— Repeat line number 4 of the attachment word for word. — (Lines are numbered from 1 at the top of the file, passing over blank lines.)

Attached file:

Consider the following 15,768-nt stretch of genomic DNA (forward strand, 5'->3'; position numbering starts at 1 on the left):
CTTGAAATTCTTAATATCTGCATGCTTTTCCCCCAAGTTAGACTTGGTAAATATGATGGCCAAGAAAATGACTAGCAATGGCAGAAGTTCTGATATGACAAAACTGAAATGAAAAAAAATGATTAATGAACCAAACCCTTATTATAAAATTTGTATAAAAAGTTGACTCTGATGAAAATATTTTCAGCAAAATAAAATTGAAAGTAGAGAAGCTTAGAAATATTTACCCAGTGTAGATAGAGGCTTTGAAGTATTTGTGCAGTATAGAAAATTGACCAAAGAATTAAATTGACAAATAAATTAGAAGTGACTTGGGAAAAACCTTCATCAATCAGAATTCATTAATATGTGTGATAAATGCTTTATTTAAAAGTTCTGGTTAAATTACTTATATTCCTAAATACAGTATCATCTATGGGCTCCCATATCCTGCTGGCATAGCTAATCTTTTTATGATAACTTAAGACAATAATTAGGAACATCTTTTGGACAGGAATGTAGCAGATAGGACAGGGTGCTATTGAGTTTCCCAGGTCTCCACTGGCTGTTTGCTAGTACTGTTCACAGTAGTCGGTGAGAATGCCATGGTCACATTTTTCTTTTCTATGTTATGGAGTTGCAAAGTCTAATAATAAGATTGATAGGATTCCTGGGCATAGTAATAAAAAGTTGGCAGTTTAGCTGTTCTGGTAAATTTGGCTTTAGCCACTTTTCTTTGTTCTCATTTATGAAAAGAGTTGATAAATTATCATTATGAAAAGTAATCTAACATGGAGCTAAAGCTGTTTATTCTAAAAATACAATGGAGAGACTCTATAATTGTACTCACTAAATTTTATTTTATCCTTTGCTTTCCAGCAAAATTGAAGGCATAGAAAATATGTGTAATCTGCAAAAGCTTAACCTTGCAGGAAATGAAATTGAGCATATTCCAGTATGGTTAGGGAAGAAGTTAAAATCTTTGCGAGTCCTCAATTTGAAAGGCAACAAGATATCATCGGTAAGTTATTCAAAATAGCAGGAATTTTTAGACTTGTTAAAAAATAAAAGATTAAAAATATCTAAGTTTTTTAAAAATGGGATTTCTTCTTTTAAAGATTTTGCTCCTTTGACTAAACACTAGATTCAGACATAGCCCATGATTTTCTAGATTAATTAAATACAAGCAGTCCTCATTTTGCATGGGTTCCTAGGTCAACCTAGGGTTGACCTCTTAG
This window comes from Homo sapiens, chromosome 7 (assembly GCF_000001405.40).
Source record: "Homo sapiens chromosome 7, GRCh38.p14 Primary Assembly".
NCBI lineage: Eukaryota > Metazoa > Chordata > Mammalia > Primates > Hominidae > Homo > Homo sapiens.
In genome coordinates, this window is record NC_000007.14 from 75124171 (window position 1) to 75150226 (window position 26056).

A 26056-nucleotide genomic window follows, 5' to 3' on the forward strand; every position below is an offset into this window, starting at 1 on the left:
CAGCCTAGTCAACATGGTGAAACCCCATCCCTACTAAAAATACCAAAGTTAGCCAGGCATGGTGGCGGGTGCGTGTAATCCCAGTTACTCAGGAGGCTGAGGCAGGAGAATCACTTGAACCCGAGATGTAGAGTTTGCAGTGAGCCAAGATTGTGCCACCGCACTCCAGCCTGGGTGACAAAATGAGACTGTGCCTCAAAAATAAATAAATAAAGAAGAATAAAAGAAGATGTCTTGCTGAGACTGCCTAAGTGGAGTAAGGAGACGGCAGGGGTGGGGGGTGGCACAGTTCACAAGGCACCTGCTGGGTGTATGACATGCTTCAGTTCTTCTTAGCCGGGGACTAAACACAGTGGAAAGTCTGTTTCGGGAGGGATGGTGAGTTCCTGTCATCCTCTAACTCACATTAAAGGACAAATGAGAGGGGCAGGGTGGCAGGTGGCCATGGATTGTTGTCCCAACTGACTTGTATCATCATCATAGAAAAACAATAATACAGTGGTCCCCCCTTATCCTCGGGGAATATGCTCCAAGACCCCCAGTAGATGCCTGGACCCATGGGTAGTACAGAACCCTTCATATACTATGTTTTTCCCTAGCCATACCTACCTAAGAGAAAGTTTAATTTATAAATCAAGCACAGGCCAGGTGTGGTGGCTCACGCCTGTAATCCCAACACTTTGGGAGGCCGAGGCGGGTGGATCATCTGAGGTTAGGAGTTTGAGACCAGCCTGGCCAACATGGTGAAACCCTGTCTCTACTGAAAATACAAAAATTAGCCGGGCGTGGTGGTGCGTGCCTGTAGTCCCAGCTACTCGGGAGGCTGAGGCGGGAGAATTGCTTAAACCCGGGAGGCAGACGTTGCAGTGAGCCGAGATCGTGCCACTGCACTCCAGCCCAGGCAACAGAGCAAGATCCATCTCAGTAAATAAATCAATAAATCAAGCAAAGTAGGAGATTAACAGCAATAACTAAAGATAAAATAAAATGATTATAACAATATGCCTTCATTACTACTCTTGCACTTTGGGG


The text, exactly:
Source record: "Homo sapiens chromosome 7, GRCh38.p14 Primary Assembly".